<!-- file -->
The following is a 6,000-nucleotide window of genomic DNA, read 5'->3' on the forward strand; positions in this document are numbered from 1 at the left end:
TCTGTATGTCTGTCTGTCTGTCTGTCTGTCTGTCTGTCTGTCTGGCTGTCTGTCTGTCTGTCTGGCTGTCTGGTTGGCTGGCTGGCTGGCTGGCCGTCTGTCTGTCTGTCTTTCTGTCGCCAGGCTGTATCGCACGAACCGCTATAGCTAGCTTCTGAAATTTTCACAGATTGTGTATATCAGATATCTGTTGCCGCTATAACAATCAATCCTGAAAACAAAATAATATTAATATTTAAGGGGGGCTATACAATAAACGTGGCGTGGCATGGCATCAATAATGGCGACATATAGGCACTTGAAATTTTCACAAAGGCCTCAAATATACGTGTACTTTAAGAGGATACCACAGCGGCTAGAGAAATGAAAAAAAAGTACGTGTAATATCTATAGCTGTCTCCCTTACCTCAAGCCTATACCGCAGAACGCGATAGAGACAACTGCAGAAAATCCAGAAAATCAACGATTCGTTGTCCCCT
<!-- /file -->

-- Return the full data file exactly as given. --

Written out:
The following is a 6,000-nucleotide window of genomic DNA, read 5'->3' on the forward strand; positions in this document are numbered from 1 at the left end:
TCTGTATGTCTGTCTGTCTGTCTGTCTGTCTGTCTGTCTGTCTGGCTGTCTGTCTGTCTGTCTGGCTGTCTGGTTGGCTGGCTGGCTGGCTGGCCGTCTGTCTGTCTGTCTTTCTGTCGCCAGGCTGTATCGCACGAACCGCTATAGCTAGCTTCTGAAATTTTCACAGATTGTGTATATCAGATATCTGTTGCCGCTATAACAATCAATCCTGAAAACAAAATAATATTAATATTTAAGGGGGGCTATACAATAAACGTGGCGTGGCATGGCATCAATAATGGCGACATATAGGCACTTGAAATTTTCACAAAGGCCTCAAATATACGTGTACTTTAAGAGGATACCACAGCGGCTAGAGAAATGAAAAAAAAGTACGTGTAATATCTATAGCTGTCTCCCTTACCTCAAGCCTATACCGCAGAACGCGATAGAGACAACTGCAGAAAATCCAGAAAATCAACGATTCGTTGTCCCCT